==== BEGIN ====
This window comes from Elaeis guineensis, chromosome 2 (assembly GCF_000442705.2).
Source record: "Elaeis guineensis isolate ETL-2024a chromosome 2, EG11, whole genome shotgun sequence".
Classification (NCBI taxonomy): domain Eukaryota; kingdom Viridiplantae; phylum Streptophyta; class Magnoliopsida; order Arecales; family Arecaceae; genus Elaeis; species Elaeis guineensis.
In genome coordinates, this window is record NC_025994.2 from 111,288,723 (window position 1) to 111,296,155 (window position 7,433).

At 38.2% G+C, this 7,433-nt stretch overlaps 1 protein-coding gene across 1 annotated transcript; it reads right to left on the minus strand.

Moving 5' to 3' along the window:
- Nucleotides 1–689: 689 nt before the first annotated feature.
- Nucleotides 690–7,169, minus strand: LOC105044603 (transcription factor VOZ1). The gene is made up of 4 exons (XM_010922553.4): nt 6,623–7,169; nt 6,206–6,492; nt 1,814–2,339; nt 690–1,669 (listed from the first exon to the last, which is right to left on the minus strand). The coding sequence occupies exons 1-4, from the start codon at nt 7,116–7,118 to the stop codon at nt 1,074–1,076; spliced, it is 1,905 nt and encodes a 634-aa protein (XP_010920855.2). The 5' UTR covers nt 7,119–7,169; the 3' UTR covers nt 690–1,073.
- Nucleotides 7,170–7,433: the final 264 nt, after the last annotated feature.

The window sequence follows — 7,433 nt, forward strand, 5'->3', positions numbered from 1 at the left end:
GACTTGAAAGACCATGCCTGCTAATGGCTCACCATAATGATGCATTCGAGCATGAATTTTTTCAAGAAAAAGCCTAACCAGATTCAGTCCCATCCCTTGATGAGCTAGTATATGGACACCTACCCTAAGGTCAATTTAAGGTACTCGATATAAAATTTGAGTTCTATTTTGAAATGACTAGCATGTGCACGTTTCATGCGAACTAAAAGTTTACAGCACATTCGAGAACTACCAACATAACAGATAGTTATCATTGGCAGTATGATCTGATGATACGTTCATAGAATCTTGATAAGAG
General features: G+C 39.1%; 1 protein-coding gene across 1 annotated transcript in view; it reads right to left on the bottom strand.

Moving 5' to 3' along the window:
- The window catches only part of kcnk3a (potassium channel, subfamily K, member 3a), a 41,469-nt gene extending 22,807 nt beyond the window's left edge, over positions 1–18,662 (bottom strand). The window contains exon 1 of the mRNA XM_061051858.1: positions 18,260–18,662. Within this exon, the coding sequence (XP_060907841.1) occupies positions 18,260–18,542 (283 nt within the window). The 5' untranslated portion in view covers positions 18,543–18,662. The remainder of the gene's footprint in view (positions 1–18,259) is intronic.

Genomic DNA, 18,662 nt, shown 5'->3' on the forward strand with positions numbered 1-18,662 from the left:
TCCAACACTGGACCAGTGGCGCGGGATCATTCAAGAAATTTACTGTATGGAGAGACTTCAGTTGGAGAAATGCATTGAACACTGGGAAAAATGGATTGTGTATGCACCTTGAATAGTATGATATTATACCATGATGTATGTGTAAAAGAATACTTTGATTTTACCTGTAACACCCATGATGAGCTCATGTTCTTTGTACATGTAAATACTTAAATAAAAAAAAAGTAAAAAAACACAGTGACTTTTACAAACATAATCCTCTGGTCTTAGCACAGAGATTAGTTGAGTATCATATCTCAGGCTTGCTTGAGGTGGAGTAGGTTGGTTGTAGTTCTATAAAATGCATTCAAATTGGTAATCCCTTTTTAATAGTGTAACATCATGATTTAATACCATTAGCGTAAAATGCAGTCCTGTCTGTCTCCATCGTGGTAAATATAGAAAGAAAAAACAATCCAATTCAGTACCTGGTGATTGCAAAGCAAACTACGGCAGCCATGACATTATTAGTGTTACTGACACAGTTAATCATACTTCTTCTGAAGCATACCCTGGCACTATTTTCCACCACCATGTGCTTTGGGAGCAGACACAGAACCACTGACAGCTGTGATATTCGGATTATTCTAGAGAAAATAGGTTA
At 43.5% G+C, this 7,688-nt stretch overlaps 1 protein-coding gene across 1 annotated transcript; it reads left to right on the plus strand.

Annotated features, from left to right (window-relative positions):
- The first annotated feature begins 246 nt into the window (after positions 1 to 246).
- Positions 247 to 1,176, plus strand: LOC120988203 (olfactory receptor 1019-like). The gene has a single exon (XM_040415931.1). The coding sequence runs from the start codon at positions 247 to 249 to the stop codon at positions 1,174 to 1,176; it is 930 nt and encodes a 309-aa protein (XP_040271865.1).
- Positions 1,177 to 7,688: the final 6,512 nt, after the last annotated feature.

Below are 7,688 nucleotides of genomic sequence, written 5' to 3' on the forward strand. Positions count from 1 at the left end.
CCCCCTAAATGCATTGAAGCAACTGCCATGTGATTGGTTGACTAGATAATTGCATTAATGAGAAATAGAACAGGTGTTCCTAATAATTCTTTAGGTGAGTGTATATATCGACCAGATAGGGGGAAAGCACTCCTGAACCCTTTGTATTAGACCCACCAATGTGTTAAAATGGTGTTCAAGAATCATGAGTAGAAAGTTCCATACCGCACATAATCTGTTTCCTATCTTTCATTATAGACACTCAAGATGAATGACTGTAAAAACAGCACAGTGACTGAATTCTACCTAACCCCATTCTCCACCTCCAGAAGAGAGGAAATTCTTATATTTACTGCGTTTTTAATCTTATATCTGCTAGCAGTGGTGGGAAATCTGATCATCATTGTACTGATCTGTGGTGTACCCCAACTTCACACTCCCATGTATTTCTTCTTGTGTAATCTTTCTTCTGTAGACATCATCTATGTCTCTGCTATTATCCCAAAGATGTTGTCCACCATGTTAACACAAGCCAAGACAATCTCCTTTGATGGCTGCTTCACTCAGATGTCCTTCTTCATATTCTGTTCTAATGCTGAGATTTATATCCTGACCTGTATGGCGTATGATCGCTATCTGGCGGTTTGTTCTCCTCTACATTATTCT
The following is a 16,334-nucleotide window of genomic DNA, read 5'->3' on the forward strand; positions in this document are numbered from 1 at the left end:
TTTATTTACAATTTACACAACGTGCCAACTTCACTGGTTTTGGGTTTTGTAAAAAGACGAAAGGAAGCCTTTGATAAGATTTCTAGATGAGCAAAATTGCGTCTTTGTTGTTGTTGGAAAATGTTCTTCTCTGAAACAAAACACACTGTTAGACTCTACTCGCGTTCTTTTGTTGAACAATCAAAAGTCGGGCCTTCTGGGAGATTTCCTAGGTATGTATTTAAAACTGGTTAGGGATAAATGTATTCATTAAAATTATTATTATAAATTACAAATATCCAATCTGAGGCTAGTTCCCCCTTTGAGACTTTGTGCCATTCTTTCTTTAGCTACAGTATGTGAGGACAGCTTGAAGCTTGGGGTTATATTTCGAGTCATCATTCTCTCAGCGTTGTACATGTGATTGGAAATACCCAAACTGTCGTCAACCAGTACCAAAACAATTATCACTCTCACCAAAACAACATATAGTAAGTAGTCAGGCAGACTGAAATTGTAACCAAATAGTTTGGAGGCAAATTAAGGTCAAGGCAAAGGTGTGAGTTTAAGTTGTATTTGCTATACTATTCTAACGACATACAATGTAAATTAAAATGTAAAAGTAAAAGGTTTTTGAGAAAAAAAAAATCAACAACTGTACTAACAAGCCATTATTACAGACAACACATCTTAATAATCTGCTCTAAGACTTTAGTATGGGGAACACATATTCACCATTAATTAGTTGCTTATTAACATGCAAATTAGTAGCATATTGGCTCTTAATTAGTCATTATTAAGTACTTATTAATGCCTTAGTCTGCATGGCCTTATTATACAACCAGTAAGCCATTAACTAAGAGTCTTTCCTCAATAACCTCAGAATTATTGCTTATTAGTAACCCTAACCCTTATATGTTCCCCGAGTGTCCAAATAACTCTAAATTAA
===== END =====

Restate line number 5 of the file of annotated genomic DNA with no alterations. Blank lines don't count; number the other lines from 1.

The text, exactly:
At 38.2% G+C, this 7,433-nt stretch overlaps 1 protein-coding gene across 1 annotated transcript; it reads right to left on the minus strand.